URC :: Spirituality

broadening and deepening prayer
United Reformed Church Spirituality articles:

Slow-reading of scripture

Mark Argent
4 August 2018

Lectio divina — or “holy reading” is a meditative way of reading a passage of scripture. The idea is to read a text slowly, entering deeply into the response to individual words and phrases. One of the strengths of this approach is that it can be used with any passage of scripture, so that it does not depend on the text telling a story. It’s an approach particularly associated with the psalms, but by no means limited to them.

It’s usually easiest to read the passage, then to take a few minutes to enter a deep stillness, perhaps by breathing slowly and deeply or using a mantra. After that preparation, re-read the text, and then read it very slowly, letting as much nourishment as possible from each word or phrase.

Sometimes the end result is to enter into a deep stillness, but more often something happens in the actual responses to the words. If a train of thought is unlocked by a particular word, it is usually worth following it. If the end result is that the whole prayer time is taken up with only part of the reading, this is fine: it is always possible to return to the passage later. At the end of the prayer period it’s helpful to look back over what has happened, and ask how this relates to other things happening in other parts of life, perhaps letting this take the form of a conversation with God.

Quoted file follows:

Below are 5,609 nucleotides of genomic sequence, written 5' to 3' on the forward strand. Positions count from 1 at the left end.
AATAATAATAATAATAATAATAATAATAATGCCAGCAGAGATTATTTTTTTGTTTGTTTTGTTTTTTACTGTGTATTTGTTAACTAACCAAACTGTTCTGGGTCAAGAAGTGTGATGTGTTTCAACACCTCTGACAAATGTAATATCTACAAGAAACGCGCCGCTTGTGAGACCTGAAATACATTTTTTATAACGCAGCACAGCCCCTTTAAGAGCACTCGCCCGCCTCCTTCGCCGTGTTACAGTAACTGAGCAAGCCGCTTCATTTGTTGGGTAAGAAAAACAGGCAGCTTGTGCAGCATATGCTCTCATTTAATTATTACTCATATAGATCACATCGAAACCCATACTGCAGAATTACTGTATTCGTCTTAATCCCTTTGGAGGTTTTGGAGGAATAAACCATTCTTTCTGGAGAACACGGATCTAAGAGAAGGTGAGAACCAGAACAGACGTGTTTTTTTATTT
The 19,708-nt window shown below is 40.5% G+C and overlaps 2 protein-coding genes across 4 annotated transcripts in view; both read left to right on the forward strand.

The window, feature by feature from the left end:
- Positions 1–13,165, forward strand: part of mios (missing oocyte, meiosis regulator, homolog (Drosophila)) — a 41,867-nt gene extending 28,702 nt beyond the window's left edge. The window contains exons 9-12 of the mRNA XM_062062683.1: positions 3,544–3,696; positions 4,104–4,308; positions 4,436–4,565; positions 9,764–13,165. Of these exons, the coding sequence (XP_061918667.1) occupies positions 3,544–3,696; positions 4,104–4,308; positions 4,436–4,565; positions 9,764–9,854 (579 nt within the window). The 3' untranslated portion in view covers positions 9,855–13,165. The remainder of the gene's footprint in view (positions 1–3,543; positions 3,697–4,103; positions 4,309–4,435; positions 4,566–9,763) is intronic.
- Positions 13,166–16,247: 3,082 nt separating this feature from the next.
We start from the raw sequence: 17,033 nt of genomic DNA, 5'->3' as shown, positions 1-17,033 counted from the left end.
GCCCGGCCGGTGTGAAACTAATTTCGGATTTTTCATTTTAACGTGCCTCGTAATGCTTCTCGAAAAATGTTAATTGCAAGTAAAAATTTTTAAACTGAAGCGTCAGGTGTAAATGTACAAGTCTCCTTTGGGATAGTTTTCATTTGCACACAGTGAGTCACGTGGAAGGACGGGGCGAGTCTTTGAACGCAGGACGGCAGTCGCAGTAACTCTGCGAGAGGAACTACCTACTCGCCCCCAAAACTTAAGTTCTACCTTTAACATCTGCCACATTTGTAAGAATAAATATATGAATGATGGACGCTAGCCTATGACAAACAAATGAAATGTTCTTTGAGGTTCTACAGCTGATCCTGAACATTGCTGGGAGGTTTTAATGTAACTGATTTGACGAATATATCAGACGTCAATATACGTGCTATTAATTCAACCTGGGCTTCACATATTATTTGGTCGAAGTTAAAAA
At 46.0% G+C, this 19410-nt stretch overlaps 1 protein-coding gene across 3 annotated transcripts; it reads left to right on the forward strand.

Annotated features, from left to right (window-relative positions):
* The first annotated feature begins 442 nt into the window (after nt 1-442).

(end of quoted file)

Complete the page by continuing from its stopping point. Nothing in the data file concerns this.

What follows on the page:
One helpful summary of Lectio divina is to think of it in four steps: reading, pondering, stillness, and conversation with God.

In the background is an idea going back to the early days of monasticism, when few monks could read. Meditare originally meant “to memorise” and there was a tradition of people being given a word or phrase to remember and be with as they prayed or went about their work, returning to one of the monastics who could read when they were ready to move on.

There is a close parallel between this and the sense of letting the Word speak which lies at the heart of a Reformed approach to preaching, but it is worth resisting the urge to go too far down this path so that lectio divina is reduced to a pathway to sermons. Part of its richness lies in the little drops of nourishment in the fragments as they pass by, which need to be not complete in order to keep the openness for what might come next.